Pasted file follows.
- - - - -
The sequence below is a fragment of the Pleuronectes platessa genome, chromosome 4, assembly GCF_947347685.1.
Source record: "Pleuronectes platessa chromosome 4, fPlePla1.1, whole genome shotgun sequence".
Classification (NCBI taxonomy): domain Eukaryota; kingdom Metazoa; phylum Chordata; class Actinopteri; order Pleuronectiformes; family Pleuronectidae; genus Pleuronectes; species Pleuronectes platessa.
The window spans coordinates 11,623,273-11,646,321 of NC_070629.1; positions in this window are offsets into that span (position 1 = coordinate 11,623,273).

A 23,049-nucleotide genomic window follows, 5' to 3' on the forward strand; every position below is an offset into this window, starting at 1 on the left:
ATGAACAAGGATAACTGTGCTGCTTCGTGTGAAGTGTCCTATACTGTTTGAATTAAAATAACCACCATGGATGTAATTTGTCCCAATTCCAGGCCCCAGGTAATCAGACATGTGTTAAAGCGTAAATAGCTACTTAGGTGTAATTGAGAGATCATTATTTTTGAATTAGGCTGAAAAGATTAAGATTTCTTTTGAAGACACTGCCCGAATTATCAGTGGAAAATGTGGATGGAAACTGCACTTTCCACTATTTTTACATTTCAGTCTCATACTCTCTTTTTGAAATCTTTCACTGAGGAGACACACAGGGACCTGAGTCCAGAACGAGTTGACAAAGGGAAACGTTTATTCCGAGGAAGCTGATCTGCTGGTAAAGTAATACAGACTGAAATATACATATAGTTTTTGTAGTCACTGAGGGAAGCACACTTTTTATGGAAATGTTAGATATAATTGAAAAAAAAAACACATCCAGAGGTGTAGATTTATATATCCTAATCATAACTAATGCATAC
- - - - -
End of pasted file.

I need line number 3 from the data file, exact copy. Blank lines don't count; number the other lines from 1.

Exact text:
Classification (NCBI taxonomy): domain Eukaryota; kingdom Metazoa; phylum Chordata; class Actinopteri; order Pleuronectiformes; family Pleuronectidae; genus Pleuronectes; species Pleuronectes platessa.